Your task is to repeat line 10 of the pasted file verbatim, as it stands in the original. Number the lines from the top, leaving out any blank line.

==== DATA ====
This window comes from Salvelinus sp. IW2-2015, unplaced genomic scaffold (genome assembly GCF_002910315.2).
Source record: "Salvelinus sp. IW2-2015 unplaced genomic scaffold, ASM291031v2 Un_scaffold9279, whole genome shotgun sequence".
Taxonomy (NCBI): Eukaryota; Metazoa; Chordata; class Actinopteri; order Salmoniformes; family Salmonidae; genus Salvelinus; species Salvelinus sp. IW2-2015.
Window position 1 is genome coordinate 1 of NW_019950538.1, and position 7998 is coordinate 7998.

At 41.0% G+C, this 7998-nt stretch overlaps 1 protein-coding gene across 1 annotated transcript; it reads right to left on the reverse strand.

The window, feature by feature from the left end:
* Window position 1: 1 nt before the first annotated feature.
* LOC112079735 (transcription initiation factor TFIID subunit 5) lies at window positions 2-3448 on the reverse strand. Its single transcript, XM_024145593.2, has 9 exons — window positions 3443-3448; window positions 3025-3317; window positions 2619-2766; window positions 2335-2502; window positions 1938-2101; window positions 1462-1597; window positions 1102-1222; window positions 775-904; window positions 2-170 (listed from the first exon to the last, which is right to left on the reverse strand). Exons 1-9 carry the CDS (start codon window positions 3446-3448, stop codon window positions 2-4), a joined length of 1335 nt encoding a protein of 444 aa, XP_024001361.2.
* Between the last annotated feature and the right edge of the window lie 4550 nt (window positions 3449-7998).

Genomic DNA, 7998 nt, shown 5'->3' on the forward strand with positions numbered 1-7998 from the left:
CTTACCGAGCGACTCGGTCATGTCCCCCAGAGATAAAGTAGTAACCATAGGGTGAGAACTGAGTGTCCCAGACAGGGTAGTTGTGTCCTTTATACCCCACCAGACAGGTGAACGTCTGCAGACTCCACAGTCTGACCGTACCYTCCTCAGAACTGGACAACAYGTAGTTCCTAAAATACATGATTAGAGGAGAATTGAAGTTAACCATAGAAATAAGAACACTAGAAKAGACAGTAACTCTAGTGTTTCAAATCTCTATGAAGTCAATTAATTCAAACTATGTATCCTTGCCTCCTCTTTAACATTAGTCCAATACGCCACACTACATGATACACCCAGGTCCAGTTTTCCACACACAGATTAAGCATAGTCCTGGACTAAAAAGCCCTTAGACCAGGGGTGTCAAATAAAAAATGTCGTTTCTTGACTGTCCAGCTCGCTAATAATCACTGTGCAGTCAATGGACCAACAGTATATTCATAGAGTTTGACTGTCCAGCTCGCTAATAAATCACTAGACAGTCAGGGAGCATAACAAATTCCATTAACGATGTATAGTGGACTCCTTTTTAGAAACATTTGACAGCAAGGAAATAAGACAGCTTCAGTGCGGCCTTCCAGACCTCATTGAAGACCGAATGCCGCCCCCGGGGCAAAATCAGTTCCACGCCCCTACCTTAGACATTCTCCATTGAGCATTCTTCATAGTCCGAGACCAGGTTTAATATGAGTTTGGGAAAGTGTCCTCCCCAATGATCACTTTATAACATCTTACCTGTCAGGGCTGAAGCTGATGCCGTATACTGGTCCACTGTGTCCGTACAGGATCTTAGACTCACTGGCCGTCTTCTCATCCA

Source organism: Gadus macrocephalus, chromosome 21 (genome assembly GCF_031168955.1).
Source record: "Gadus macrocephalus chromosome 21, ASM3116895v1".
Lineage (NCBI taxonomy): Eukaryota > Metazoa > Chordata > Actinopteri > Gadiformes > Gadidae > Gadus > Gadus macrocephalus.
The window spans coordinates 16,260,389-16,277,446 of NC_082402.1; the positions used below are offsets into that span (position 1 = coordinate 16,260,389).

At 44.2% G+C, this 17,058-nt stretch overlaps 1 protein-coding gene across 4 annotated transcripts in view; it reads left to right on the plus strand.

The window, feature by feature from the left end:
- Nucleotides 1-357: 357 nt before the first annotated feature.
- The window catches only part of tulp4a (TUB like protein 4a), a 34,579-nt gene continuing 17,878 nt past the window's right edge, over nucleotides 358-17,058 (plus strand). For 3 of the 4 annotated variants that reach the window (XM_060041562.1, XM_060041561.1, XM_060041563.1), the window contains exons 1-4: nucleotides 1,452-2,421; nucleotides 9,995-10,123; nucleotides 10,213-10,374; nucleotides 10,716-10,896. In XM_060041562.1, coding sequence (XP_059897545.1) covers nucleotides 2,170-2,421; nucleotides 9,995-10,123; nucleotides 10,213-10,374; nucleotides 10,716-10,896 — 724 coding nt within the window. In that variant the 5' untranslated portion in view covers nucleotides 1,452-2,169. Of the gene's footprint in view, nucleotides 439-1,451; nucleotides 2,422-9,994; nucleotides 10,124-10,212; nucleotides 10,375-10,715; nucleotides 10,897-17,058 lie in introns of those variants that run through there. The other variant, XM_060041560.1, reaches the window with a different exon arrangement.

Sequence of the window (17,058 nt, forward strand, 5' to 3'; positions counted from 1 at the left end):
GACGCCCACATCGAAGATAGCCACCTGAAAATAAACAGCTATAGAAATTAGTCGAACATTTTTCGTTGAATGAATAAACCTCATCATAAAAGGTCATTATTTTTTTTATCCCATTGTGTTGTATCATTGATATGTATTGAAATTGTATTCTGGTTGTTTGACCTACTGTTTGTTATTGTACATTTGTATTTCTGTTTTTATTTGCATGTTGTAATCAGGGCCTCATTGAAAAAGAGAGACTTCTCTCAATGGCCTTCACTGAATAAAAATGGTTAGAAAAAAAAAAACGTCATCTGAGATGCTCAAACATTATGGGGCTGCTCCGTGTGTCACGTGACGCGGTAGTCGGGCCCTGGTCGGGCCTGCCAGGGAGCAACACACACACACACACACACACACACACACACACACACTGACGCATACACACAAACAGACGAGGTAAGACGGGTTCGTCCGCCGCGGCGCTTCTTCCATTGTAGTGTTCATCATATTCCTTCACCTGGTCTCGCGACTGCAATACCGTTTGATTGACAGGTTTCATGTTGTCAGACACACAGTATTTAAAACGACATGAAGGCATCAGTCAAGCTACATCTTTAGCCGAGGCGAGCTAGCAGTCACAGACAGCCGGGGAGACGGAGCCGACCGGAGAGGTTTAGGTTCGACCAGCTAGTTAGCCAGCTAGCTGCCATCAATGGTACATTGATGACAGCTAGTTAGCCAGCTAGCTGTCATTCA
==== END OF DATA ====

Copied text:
Genomic DNA, 7998 nt, shown 5'->3' on the forward strand with positions numbered 1-7998 from the left: